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Semin Nephrol. 2005 Jan;25(1):3-8.

Uric acid, evolution and primitive cultures.

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1
Division of Nephrology, Hypertension and Transplantation, University of Florida, Gainesville, FL 32610, USA. johnsrj@medicine.ufl.edu

Abstract

Hypertension is epidemic and currently affects 25% of the world's population and is a major cause of stroke, congestive heart failure, and end-stage renal disease. Interestingly, there is evidence that the increased frequency of hypertension is a recent event in human history and correlates with dietary changes associated with Westernization. In this article, we review the evidence that links uric acid to the cause and epidemiology of hypertension. Specifically, we review the evidence that the mutation of uricase that occurred in the Miocene that resulted in a higher serum uric acid in humans compared with most other mammals may have occurred as a means to increase blood pressure in early hominoids in response to a low-sodium and low-purine diet. We then review the evidence that the epidemic of hypertension that evolved with Westernization was associated with an increase in the intake of red meat with a marked increase in serum uric acid levels. Indeed, gout and hyperuricemia should be considered a part of the obesity, type 2 diabetes, and hypertension epidemic that is occurring worldwide. Although other mechanisms certainly contribute to the pathogenesis of hypertension, the possibility that serum uric acid level may have a major role is suggested by these studies.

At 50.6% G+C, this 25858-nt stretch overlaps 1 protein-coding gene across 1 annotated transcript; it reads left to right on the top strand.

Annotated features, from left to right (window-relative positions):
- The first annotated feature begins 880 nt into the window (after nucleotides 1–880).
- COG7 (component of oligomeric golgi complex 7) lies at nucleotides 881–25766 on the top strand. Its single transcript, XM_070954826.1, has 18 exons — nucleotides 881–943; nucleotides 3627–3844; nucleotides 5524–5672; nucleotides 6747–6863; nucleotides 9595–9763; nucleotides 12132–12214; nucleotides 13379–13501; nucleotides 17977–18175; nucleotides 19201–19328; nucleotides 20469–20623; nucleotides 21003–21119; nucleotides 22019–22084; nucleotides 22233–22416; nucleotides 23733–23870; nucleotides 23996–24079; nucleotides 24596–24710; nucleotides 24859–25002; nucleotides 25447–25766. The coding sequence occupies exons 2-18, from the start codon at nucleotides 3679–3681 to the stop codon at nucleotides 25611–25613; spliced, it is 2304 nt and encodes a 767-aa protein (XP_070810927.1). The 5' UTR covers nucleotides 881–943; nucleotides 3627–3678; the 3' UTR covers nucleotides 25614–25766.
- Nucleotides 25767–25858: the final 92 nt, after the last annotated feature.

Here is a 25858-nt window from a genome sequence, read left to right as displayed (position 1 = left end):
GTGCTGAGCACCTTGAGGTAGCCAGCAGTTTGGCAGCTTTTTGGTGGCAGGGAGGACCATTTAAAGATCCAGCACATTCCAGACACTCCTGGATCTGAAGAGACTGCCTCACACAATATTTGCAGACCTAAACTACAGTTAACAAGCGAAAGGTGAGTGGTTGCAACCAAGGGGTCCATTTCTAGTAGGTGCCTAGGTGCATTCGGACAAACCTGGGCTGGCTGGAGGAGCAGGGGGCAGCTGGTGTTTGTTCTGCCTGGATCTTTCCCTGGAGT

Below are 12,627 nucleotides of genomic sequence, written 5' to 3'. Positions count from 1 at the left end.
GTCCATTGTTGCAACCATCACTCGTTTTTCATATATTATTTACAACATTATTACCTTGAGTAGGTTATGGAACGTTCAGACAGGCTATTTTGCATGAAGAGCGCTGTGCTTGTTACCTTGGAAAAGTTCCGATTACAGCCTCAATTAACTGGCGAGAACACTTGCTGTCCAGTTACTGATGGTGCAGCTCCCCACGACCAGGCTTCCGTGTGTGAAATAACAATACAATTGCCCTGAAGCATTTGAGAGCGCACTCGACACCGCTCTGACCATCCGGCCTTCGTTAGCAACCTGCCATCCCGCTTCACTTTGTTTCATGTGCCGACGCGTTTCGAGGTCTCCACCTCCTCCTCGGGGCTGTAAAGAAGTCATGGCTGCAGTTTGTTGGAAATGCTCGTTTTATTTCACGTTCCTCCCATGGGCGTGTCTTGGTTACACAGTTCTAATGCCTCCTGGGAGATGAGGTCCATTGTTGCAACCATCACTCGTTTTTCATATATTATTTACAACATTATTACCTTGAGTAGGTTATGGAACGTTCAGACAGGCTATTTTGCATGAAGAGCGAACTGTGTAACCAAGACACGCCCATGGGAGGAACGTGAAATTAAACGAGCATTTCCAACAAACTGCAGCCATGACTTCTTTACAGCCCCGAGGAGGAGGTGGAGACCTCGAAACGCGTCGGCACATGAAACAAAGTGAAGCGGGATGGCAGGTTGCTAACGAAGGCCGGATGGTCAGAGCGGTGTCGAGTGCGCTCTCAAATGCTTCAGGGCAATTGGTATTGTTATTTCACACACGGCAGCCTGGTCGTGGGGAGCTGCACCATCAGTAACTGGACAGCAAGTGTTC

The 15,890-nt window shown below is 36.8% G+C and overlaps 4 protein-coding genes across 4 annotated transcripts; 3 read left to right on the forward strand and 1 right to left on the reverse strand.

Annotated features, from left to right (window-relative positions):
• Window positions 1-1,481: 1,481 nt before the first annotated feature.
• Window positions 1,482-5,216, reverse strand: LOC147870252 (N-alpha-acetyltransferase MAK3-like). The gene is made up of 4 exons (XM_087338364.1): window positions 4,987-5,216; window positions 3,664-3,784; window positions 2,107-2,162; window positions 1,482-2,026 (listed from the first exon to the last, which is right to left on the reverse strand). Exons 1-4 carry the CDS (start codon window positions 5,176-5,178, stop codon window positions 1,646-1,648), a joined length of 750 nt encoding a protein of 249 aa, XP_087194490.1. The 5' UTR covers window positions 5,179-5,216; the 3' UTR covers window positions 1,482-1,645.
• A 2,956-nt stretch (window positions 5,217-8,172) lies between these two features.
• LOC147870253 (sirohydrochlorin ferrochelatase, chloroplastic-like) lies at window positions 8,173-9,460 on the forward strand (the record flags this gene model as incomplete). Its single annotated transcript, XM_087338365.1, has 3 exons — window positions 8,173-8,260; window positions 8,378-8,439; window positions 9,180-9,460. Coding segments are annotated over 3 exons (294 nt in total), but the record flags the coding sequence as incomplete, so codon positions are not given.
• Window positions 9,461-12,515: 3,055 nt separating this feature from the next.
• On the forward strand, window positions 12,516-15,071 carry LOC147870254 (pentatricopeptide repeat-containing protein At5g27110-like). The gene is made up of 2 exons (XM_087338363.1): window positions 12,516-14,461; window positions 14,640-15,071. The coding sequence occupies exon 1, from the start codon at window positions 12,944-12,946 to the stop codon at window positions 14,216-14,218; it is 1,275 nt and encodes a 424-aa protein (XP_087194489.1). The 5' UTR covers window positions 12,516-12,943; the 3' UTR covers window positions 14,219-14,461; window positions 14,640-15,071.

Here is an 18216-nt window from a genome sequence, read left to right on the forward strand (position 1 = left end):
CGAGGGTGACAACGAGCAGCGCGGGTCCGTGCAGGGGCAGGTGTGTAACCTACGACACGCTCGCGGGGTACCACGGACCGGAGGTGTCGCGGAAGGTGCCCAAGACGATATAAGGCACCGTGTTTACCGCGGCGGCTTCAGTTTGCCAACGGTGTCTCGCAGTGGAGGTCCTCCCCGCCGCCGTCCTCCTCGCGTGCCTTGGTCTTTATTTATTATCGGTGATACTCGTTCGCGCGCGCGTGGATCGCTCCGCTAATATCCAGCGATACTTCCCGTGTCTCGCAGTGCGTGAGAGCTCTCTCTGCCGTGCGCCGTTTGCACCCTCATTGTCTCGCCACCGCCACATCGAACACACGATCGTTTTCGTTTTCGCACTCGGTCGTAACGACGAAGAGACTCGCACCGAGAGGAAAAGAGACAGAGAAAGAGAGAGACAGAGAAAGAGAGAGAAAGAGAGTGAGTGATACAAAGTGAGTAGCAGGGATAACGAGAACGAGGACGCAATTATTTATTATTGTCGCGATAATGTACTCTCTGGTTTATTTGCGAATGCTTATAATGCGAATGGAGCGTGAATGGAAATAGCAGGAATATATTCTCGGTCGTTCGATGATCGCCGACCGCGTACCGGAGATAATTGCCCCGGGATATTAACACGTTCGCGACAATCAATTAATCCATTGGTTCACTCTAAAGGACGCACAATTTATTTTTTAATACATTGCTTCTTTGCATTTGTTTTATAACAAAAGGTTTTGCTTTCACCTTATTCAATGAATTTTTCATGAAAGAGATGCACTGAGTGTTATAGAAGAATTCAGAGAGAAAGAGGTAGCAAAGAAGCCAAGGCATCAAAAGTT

PMID:
15660328
[Indexed for MEDLINE]
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